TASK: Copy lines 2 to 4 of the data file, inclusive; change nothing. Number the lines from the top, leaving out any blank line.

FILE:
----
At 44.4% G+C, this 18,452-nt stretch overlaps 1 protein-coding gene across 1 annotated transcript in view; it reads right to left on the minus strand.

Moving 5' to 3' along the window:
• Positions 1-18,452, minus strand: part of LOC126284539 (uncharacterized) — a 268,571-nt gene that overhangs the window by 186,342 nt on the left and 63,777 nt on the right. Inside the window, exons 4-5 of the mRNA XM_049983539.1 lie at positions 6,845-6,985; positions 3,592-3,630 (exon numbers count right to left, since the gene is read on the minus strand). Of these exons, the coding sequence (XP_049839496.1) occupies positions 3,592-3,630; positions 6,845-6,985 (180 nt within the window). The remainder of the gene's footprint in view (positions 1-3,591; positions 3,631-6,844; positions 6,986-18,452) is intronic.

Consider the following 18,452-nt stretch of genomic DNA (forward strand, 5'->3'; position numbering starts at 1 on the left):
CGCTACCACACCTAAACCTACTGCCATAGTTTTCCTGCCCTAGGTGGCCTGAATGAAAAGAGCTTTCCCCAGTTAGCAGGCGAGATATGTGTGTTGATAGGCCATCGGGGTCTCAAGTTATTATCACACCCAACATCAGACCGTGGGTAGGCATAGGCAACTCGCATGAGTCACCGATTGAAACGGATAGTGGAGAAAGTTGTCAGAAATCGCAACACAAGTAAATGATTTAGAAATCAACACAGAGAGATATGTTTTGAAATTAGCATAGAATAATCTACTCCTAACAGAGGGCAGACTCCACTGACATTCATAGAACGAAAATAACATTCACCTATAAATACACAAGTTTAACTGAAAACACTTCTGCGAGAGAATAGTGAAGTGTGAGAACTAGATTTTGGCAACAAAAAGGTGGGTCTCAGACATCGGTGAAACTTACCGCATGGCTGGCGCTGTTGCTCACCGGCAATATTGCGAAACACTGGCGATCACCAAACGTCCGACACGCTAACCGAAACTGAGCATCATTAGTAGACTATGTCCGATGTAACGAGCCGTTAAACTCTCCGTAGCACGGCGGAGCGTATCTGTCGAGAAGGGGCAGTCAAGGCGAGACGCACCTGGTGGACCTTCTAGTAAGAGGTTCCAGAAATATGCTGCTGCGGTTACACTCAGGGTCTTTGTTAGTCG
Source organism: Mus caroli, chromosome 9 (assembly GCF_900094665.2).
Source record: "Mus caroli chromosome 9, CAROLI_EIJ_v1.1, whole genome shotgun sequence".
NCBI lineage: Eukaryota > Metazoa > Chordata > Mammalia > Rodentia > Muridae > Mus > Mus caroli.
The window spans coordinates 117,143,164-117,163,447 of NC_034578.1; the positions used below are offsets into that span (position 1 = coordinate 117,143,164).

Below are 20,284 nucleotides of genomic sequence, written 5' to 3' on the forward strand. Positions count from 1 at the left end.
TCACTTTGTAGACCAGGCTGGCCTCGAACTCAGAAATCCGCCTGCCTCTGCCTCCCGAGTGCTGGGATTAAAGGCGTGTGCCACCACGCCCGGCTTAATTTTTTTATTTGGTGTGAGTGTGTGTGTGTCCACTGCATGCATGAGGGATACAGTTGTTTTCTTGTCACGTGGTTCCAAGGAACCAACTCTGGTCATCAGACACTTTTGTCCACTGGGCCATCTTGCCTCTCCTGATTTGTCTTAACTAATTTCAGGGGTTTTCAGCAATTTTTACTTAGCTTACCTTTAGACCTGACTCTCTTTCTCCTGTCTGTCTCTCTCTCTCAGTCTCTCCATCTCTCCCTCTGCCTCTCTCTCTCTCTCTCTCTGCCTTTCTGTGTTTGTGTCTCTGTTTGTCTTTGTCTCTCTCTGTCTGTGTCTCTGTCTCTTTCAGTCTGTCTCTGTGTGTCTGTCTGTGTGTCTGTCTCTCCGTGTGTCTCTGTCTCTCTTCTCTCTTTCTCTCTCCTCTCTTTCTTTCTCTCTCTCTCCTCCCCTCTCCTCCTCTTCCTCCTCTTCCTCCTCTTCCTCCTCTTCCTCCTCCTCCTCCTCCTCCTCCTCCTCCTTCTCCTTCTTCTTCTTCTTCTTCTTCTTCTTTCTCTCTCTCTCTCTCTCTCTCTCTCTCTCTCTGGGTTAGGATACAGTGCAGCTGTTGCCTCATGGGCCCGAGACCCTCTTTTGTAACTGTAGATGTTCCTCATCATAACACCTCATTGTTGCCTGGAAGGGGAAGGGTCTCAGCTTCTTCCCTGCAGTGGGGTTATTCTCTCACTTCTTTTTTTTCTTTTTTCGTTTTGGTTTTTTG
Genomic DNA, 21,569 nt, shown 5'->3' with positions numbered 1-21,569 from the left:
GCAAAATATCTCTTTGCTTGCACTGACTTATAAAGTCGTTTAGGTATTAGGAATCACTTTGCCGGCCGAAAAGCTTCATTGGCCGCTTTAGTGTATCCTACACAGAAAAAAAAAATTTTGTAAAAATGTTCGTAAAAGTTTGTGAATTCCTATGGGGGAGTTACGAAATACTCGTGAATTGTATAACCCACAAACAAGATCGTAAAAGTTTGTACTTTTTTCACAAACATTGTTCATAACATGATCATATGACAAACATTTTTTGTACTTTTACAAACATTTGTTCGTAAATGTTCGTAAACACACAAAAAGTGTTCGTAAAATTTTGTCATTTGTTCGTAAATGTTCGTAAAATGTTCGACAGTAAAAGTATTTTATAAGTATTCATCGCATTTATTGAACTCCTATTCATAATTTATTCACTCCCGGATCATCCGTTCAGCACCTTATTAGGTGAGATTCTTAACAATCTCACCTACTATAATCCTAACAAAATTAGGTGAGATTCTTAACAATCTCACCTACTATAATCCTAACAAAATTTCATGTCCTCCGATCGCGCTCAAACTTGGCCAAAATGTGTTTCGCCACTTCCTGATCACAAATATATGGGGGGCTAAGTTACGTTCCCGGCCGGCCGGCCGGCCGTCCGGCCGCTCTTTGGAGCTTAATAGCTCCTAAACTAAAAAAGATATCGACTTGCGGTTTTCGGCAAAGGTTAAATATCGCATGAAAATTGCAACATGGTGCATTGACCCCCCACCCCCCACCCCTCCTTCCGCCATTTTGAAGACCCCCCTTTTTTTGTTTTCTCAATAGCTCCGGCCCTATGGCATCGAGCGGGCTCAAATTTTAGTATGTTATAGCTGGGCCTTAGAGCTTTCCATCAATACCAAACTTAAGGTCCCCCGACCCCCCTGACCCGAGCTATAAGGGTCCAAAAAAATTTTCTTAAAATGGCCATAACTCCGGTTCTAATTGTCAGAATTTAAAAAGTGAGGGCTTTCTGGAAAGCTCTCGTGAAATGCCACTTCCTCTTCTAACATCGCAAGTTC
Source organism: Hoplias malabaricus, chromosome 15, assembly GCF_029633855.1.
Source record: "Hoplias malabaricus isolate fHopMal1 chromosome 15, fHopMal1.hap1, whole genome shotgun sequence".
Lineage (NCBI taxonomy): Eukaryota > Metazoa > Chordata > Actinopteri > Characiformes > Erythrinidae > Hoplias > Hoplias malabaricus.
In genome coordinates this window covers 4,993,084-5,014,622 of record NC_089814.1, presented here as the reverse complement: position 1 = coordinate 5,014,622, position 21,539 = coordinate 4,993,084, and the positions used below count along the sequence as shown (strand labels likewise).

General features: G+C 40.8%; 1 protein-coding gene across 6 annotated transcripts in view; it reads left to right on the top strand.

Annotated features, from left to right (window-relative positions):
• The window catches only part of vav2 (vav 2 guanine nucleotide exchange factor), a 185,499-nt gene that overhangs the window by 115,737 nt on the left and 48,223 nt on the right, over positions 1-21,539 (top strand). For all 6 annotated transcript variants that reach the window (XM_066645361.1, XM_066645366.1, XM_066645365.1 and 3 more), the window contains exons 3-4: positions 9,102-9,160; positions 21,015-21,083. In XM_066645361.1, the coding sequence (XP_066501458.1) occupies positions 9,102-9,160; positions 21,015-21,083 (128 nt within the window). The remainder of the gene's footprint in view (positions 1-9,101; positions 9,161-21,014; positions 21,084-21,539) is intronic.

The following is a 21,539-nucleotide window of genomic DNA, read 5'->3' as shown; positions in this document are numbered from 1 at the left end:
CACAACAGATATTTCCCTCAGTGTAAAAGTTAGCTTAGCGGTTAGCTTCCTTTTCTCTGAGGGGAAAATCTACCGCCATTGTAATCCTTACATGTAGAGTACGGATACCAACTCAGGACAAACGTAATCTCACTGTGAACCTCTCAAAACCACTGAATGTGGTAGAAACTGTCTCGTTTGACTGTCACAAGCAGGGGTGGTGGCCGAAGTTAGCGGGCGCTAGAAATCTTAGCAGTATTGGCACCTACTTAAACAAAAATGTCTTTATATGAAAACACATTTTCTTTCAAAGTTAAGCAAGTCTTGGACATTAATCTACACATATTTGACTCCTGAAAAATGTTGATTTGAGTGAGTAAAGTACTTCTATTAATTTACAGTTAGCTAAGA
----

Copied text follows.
Moving 5' to 3' along the window:
• Positions 1-18,452, minus strand: part of LOC126284539 (uncharacterized) — a 268,571-nt gene that overhangs the window by 186,342 nt on the left and 63,777 nt on the right. Inside the window, exons 4-5 of the mRNA XM_049983539.1 lie at positions 6,845-6,985; positions 3,592-3,630 (exon numbers count right to left, since the gene is read on the minus strand). Of these exons, the coding sequence (XP_049839496.1) occupies positions 3,592-3,630; positions 6,845-6,985 (180 nt within the window). The remainder of the gene's footprint in view (positions 1-3,591; positions 3,631-6,844; positions 6,986-18,452) is intronic.

Consider the following 18,452-nt stretch of genomic DNA (forward strand, 5'->3'; position numbering starts at 1 on the left):